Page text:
Dam condition

Clewes noted that the switchboard at the Dane Perkins dams is “beyond any safe and reliable service” with the generator breaker “in extremely poor condition.” Shea said replacing that board would cost roughly $100,000.

And while the Twine Mill generator is the newest of the three dams, its juice flows out on transformers that Shea said “are 1950s vintage.”

But the real issues, comparatively, are at Kesslen.

“The report was pretty alarming,” Shea said. “And then, going down with AC Electric and seeing the carbon build up in those [generator] windings – they did not express concern, but I could tell they were a little uneasy about what’s operating down there.”

“The windings of this generator are nearing failure,” Clewes wrote, noting that Auburn-based AC Electric had condemned the unit in 2012.

“Four years ago when I visited the site I was very surprised we were able to get the machine to generate again,” Clewes wrote. “My parting comment to KLP [then] was ‘Take what you get for life extension. It is a gift.’ The windings are very dirty and do contain a lot of oil and carbon dust. This machine will fail in the foreseeable future and a complete rewind will be required.

“The condition of the windings and the location of the machine present a significant fire risk to KLP,” Clewes wrote, noting the smoke alarm for the generator room had been removed at some point.

“If this machine were to fail and if the oil-saturated winding were to start to burn, they may continue burning and spread to the building,” he said.

Meanwhile, Clewes noted that KLP has apparently failed to keep up with routine maintenance on the unit. The turbine’s guide bearing blocks, which should be adjusted monthly, he said, have apparently not been touched in more than five years.

Those blocks keep the runners – the part of the generator the water acts on to spin the turbine – centered in their casings. According to Shea, all of the gauges on the unit by the runners “are stuck in place.”

“Based on the response [to testing] I can predict the runner has been well worn and that a lot of water is leaking by,” Clewes wrote. “A safe estimation is that approximately 10 percent of the possible power producing capability is being lost.”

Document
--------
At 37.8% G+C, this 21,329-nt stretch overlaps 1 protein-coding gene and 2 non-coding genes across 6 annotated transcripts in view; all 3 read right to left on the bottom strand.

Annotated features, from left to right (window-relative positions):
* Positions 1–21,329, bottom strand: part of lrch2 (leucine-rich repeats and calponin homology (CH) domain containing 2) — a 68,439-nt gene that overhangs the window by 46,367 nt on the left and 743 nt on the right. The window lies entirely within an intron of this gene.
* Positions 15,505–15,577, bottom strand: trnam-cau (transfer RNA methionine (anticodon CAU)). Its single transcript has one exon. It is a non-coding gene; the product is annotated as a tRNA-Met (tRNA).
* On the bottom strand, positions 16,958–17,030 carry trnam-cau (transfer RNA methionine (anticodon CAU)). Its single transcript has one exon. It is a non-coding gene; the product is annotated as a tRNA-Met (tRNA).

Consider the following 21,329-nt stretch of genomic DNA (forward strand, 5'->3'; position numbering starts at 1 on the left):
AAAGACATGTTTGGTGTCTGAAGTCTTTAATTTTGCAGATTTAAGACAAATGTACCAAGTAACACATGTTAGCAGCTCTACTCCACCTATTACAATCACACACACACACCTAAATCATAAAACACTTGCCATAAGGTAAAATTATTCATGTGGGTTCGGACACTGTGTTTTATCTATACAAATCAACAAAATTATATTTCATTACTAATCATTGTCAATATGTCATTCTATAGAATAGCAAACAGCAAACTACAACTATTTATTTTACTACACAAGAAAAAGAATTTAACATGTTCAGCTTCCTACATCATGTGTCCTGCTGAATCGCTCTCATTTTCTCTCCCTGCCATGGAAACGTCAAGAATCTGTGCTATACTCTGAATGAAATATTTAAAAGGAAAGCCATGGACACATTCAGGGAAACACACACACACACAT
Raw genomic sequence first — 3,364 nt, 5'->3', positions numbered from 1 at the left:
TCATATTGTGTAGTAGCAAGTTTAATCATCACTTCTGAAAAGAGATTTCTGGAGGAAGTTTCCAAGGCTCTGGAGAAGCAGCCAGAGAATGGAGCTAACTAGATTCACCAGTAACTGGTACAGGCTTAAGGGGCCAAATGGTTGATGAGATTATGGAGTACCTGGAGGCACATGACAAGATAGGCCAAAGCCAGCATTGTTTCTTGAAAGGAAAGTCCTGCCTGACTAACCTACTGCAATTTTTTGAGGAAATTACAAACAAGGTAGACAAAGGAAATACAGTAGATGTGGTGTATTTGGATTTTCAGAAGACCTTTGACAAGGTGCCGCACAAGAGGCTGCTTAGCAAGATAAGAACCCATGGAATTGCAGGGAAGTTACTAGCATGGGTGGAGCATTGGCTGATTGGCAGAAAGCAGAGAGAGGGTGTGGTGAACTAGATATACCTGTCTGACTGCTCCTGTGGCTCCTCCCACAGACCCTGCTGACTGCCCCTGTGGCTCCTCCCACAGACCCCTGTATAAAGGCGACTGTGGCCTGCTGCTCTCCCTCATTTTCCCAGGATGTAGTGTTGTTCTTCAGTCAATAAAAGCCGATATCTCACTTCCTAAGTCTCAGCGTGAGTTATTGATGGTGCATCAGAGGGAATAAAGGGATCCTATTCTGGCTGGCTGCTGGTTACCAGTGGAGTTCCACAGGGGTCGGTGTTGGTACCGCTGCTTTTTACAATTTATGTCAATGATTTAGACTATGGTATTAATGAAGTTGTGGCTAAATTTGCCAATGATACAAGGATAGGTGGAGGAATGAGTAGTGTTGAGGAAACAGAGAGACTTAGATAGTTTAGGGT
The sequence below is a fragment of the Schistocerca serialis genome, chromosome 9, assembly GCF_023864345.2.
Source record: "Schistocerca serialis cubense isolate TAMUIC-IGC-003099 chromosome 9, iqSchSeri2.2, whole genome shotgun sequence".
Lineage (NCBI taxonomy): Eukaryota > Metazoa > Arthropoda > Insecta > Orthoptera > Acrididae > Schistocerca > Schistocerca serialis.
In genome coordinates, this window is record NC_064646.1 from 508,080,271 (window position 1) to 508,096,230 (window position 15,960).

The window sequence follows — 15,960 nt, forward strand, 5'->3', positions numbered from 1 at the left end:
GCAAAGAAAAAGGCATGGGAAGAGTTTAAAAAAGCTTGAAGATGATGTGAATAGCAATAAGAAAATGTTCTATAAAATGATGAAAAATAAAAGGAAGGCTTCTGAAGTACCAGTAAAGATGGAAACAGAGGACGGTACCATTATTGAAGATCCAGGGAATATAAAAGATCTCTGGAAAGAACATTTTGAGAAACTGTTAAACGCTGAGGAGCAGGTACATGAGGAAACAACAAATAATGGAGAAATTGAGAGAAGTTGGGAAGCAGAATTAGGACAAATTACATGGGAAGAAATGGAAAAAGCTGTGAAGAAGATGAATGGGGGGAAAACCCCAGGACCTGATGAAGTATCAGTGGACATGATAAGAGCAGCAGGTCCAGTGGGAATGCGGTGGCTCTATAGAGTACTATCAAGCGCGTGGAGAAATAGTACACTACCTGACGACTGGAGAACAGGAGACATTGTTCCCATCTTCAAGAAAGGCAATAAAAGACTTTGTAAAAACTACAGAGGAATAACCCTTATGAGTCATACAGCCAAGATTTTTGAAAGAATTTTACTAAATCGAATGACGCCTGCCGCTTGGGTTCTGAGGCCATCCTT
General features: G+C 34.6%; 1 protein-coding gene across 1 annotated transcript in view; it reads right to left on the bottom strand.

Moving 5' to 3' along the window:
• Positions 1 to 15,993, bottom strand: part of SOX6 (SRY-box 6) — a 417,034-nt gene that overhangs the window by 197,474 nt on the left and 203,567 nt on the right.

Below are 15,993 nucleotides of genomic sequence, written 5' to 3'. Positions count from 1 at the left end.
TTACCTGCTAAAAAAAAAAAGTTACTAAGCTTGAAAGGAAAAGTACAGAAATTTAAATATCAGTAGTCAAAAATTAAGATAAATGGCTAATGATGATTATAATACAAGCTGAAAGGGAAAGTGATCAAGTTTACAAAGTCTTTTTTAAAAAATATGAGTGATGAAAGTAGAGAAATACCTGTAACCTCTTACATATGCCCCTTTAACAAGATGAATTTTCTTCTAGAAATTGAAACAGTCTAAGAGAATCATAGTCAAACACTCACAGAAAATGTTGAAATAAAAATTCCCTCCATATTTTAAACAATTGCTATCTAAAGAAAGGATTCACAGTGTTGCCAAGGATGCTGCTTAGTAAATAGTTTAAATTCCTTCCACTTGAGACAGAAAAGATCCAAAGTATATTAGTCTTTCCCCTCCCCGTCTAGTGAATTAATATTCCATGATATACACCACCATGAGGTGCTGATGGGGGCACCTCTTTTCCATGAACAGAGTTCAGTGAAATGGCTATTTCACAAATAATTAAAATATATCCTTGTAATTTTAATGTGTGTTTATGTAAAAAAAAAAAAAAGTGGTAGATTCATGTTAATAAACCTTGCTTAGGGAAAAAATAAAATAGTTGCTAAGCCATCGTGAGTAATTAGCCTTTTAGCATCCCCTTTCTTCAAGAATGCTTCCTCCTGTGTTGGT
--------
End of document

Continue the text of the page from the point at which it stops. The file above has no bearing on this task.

Still, Clewes wrote, the lack of routine maintenance is nothing new at KLP, nor is the idea that the dams might one day go away.

“I have had an association with KLP for approximately 25 years, primarily dealing with the electrical side of the hydro generation,” he said. “I have always been told, ‘We cannot spend any money as we may not keep the sites operational.’ KLP is now at the point that some money will be absolutely necessary if these sites are to continue operating.” At the June 15 meeting, Shea told the five KLP trustees it would cost “between $200,000 and $500,000 to rehabilitate just the Kesslen power generator.

And the cheapest way to do that, he said, is to remove the turbine and take it to an off-site repair facility. However, the only way to get the generator out of the Lafayette Center is to lift it up out of the floor of Duffy’s Tavern, which would shut down that business for an indefinite period.

Duffy’s owner, David “Duffy” Cluff, sits on the KLP board, and so recused himself from all votes regarding the dams.

“Even if Duffy was not a trustee, I don’t think the board would want to pay for the cost of lost business to whatever was there,” Shea said, predicting that a fix for the Kesslen turbine, which he said “has always been our problem child,” would be “something that is prohibitively expensive if not impossible for us to repair.”

“At this point in time, that [25 years of] deferred maintenance is going to cost exponentially more, because at that time the district did not feel it had the wherewithal or the necessity to make those repairs,” Shea said.

“But in hindsight, we haven’t had a fire and we’ve had cheap power from the dams,” replied KLP President Jonathan “Jay” Kilbourn. “So, so far it’s been right, but the question is where does this board want to go next.”

But before the board could turn to that decision, Shea had an interjection.

“That depends on your definition of cheap power,” he said.

Dam losses

Critics of the Mousam dams have long claimed they are inefficient and supply little of the power distributed by KLP to its customers. The district has for many years acknowledged this to be true, allowing that only about 1.5 percent of the total power flowing through its lines is made at the dams. The rest is purchased off the grid.